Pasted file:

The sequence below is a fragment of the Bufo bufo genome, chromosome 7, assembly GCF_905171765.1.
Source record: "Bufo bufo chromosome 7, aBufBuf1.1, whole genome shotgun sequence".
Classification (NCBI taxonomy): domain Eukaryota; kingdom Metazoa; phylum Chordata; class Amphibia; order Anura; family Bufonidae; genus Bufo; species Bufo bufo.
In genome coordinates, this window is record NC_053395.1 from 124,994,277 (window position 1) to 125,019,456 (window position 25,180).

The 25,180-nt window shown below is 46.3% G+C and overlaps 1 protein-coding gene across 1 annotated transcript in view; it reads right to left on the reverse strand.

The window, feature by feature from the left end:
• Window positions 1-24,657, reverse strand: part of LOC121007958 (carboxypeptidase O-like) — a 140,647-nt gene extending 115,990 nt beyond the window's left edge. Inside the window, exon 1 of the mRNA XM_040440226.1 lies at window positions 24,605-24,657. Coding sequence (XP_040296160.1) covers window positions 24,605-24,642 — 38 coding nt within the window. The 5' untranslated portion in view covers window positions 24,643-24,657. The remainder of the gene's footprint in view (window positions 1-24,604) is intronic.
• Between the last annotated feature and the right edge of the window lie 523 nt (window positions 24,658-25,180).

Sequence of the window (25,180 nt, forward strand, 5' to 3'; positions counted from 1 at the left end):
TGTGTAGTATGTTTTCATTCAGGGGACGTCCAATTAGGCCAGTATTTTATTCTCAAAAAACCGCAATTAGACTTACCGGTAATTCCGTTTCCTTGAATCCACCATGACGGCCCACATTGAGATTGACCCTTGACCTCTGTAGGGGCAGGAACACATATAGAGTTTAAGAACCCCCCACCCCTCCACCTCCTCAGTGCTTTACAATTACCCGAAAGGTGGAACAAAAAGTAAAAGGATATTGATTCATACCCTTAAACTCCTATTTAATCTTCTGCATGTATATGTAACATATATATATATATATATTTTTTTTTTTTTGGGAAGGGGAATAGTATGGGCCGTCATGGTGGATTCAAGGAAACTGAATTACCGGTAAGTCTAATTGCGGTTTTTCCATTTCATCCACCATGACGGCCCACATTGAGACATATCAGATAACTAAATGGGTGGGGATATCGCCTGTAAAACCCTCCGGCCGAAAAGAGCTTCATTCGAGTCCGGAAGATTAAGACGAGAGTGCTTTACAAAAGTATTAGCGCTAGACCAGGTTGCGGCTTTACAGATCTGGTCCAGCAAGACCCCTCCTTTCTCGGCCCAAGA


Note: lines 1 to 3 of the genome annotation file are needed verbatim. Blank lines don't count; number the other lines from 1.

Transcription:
The sequence below is a fragment of the Bufo bufo genome, chromosome 7, assembly GCF_905171765.1.
Source record: "Bufo bufo chromosome 7, aBufBuf1.1, whole genome shotgun sequence".
Classification (NCBI taxonomy): domain Eukaryota; kingdom Metazoa; phylum Chordata; class Amphibia; order Anura; family Bufonidae; genus Bufo; species Bufo bufo.